Now, I think it’s pretty plausible to say that Theistic Satanism has few difficulties fulfilling the first criterion. Surely it is transgressive to be venerating what other religions have long called demons and performing rites in their name. Even if the modern West doesn’t persecute such behavior as past societies did, it’s still obviously and trivially “not normal.”
Why then do some claim Theistic Satanism is not a good representative of the left-hand path? Because of the second criterion.
In other words, one observes some (not all, as I’ll further clarify later) Theistic Satanists doing such things as…
- Praying to Satan such that, if you replaced all references to “Satan” with “God/Jesus”, it would still make sense.
- Posting cutesy, generic-sounding “affirmation” memes with some demon’s name tagged onto the bottom as said advice’s supposed source, rather than letting this shallow “wisdom” stand on its own if it is really so “wise”.
- Insisting “dark” entities “care about” us in a clingy tone suggestive of inability to get through life without supernatural assurance.
- Grounding ethical “shoulds” – whether of the warm-and-fuzzy kind or the edgelord-warrior-wannabe kind – in the supposed will of Satan, instead of in the actual conditions of human life.
- Using “Satan saved me” discourse instead of “Satan inspired and empowered me to save myself”.
- Talking like Gnostics, i.e. life on earth is terrible and we ought to try to “escape” with Lucifer’s divine help.
… and one then concludes: this is no self-empowering inward-turned spirituality.
Rather, it is the same “alas, the human condition!” -type bullshit as other religions, just with a cheap gothic facade.
I don’t blame anyone who thinks this kind of Theistic Satanism is not LHP, “not real Satanism”, or generally “lame”.
The important thing to grasp, though, is that not all Theistic Satanism operates this way.
How can Theistic Satanism nonetheless be a left-hand path?
It’s one thing to have encountered Theistic Satanism in the forms I just described and then dismissed it.
It’s quite another to declare that all Theistic Satanism must be inherently RHP purely because it believes in external entities. This being the more common angle I think I am encountering online.
To folks who think this way, I gotta say: look, I get it: odds are strong that you yourself were brought up in an Abrahamic context; perhaps you in turn reacted against that in an atheistic direction; I can see how that would shape your negative assumptions about theism.
Here’s the key thing to grasp, though: the move from “gods exist” to “I am obligated to put myself in a servile relationship toward said gods” is itself a RHP move! Vs. in actual fact, believers can have a variety of relationships with their gods. Worshiping a god, especially if out of a sense of human inadequacy, certainly typifies the RHP. But if you can’t imagine more egalitarian relationships with supernatural beings, I’d argue the problem is your own lack of imagination – not the whole entirety of Theistic Satanism that you probably have never even bothered to educate yourself about.
Myself as a left-hand-path Theistic Satanist
I can best illustrate my point by reflecting on my own experience.
As a Satanist, I adhere to a number of recognizably left-hand-path principles. Foremost here being, I put energy not into lamenting human frailties, but into seeking my own apotheosis. Sometimes this is via practical self-development, other times through ritual magick that includes transgressive elements. Under no circumstances, though, would I call myself a “servant” or “slave” of any power outside of myself.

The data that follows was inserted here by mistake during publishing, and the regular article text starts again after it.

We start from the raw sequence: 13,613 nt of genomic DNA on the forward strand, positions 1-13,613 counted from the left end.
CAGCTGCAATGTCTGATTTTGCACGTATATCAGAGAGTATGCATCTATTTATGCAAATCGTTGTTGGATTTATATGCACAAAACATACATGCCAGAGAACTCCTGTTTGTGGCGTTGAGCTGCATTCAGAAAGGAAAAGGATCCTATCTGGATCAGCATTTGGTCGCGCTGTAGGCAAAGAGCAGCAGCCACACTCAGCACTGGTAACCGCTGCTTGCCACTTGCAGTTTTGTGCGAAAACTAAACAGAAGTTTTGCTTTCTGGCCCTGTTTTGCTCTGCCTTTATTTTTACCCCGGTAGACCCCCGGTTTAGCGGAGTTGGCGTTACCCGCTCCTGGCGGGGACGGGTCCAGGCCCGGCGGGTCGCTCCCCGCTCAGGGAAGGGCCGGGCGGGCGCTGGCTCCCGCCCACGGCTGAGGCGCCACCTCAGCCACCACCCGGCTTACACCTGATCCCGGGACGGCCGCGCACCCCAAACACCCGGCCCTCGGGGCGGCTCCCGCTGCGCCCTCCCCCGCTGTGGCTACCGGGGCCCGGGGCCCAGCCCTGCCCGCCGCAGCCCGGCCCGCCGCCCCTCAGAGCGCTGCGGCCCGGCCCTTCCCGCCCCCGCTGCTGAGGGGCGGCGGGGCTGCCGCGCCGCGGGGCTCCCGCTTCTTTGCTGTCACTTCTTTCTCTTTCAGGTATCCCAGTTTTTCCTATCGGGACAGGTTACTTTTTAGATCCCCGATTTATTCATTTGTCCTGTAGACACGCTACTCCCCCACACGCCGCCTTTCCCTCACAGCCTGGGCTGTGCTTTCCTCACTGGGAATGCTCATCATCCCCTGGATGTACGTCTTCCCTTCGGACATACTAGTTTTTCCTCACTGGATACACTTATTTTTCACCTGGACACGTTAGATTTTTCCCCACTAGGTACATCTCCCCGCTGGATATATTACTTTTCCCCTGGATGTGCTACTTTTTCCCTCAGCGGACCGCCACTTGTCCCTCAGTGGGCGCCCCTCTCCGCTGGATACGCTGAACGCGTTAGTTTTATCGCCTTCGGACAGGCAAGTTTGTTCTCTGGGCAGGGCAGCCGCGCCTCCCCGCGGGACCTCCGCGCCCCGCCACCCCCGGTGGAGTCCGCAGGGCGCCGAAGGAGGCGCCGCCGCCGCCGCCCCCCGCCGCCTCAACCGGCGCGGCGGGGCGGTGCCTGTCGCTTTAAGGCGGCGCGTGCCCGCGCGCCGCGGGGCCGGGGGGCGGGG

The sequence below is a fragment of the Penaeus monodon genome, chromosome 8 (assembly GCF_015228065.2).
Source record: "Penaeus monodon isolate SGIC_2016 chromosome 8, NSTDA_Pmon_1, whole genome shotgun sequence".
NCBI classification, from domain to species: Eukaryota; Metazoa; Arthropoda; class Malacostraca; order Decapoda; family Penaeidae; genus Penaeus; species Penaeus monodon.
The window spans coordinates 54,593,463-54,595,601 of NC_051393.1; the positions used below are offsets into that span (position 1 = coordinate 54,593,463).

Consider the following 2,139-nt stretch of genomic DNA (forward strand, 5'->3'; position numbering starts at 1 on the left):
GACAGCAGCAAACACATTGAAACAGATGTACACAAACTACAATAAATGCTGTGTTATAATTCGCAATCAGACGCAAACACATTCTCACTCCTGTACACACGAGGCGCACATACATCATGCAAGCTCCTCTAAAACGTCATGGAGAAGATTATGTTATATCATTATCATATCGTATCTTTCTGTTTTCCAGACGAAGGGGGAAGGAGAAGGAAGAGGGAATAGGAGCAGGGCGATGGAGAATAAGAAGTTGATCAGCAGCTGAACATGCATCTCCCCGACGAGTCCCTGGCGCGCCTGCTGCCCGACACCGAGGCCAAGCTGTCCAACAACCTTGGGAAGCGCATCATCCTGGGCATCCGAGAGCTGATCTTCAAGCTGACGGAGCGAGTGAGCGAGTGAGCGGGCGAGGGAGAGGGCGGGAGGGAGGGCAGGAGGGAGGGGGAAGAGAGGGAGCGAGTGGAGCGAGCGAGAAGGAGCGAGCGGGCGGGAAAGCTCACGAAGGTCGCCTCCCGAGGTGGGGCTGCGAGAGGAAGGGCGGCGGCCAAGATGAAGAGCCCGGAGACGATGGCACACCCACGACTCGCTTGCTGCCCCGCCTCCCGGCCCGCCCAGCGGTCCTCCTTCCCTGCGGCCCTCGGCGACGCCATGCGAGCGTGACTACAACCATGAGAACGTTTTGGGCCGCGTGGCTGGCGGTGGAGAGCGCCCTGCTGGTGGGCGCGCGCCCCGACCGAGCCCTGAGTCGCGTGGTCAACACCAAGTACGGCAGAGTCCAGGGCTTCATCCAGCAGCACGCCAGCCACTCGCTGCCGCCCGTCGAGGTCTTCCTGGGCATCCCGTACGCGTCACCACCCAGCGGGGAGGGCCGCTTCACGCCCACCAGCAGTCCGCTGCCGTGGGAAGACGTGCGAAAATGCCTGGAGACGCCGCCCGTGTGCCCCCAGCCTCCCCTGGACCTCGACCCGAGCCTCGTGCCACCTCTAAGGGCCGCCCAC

At the same time though, I do believe in the existence of acausal beings. Among these are the Nekalah, Dark Gods with whom I have a close relationship. This relationship, however, is based not on the taking of orders, but on mutual collaboration. There are things I want in life for myself; such things match up at certain junctures with the nature/goals/etc. of these entities; they therefore act as my allies, and I as theirs, in such circumstances.
My commitment to pursue this trajectory of mutual co-evolution – i.e. by virtue of which I consider myself a Tenebrous sorcerer – can be understood readily as a commitment to myself, even if it is at the same time a willing commitment to my allies. Yes, the Dark Gods occasionally intervene in such a path in a way that destroys the sorcerer’s ego. But their end in doing so is not to force self-abnegation, but to clear obstacles to self-actualization.
They thus support me becoming my own god – i.e., the central key point of the second criterion of “left-hand path.”
Some may point out that what I just described is less “Theistic Satanism” and rather, “a Satanist who is also a Theist.” I see no reason, though, why a Theistic Satanist could not walk a very similar path. A path characterized by rejection of RHP fretting about being “good” or “normal,” carping about human inadequacies, and/or whining about the difficulties of the material world. A path instead characterized by the embrace of transgressive beliefs and practices, optimistic development of all one’s innermost capacities, and enjoyment of life instead of ascetic negativity.
What is central to this claim is to understand that whether to believe in a god and whether to bow down slavishly to that god are separate questions.
Again, I do not blame anyone brought up in RHP-dominated culture for just not having realized this before. And I also admit that some Theistic Satanists are embarrassments in this regard.
But let’s at least abandon the simplistic notion that having any relationship with external supernatural beings is inherently RHP. Because so long as the Satanist has agency in the relationship – i.e. is pursuing their own agenda with the entity’s support, instead of pursuing the entity’s agenda – I just don’t see what’s so anti-LHP about such a situation. Far more anti-LHP, I would think, to imagine that relationships of subservience are the only possible relationships a human can have with an acausal being!
Counter-points? Quibbles with my definitions? Other thoughts? Whatever the case, let me know in the comments.